- No. 8 Quinnipiac men’s ice hockey falls to No. 1 UMass 3-1, head into break with a 14-3-0 record
- Quinnipiac men’s basketball moves to .500 with win over Lafayette
- No. 8 Quinnipiac men’s ice hockey upsets No. 1 UMass, 4-0
- Cramped cramming
- Dr. Bethany Zemba appointed as vice president and chief of staff
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- Phi Gamma Delta fundraises money for victims of California wildfires
- Former Quinnipiac President John Lahey awarded for service to Ireland
- Triumph out of tragedy
- MEMEingful past
Saddle up for some horsin’ around
When driving down the dirt road leading to Blue Spruce Farm in Monroe, a “western” vibe is definitely in the air. Beautiful horses of various colors and breeds graze in the rings lining the family-run farm. Old horseshoes hang on the front of the main barn. A license plate nailed to a fence post reads “Fight smog, ride a horse.” Nearby, a tractor sits in an open dirt field.
This would be my first time riding a horse and I was looking forward to it. But as I stood in the middle of the ring with the massive horse only a few feet in front of me, the only emotion I felt was fear. The farm’s trail guide- a friendly woman who seemed to really care about horses-explained how to get in the saddle as she held the horse. As I put all of my weight on the stirrup, the horse barely flinched, making me fully aware of the animal’s size and power. I closed my eyes and threw my leg over the horse’s back, positioning myself in the saddle.
The first five minutes on the horse is the most intimidating, and in my opinion the worst part of the whole experience. My anxiety surfaced with the reality of being on the back of a huge animal. But after a walk around the ring and a brief lesson on how to steer and stop the horse, I calmed down. I would have power to control the horse,; not the other way around.
That is, until my horse walked too close to an electric fence. The jolt sent him into a frantic canter with me on his back. One of the farm’s horse handlers quickly grabbed the reins, stopping the horse and me from having a heart attack. After a little persuasion and a few slow laps away from the fence, my nerves subsided. I was ready to conquer the trail. Led by the trail guide, we took the horses out onto wooded paths. Small birds chirped above our heads as we wandered. Large leafy branches provided shade from the warm summer sun. I found myself relaxed and having fun.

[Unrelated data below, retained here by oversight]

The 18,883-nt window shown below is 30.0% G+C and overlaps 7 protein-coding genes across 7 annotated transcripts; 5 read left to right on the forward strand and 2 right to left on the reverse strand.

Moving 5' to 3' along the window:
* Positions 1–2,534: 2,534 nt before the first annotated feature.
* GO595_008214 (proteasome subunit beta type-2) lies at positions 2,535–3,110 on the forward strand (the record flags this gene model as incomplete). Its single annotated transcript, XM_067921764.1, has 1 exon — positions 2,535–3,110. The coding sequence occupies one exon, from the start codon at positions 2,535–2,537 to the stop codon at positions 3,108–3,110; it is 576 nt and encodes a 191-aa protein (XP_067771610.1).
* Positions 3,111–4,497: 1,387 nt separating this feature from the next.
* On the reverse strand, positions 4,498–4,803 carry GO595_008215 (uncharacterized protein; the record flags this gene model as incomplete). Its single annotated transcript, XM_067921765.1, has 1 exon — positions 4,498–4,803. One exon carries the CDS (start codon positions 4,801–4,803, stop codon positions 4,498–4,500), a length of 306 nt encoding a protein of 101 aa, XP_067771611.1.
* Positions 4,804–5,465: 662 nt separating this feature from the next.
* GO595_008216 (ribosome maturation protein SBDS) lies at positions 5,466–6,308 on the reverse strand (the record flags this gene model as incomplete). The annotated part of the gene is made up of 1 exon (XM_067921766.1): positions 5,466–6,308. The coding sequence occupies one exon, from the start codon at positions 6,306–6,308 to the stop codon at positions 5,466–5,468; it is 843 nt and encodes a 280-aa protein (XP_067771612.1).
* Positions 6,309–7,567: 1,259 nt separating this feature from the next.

Blue Spruce Farm has a variety of trails of various lengths and difficulty located on about 40 acres of land. Each trail ride is 50 minutes long and costs $30 per person. Customers have the option of riding English or Western style.
My ride was unhurried and steady, but more experienced riders have the option of galloping on more difficult terrain. If a trail ride doesn’t pique your interest, Blue Spruce Farm also features moonlight rides in the winter, pony rides for $80 per hour, and tractor-drawn hay rides for $80.
To explore even more terrain on horseback, saddle up at the 130-acre Pee Wee Farm in Easton. The forested trails there are suitable for both beginners and advanced riders, and customers can decide their own pace depending on their skill.
On the day I visited Pee Wee Farm, I found the staff members and riders at the main stable. The group munched on sandwiches and chatted with each other. The vibe was friendly and comfortable.
And like at Blue Spruce Farm, horse handlers at Pee Wee Farm match riders with a horse appropriate for their size and experience. I was suited up with Beauty, or “the human couch” as the employees call her, and my ride was as tame and as mellow as promised.
We meandered through the woods and watched deer eating only a few feet in front of us. The quiet of the forest was interrupted only by the wind blowing through the trees and the rhythmic clopping of the horses’ hooves.
As I gently swayed back and forth, I found myself pleasantly relaxed.
The trail ride at Pee Wee Farm lasts 45 minutes and costs $40 per person.
This article first appeared on ctnow.com and is republished with permission of The Hartford Courant.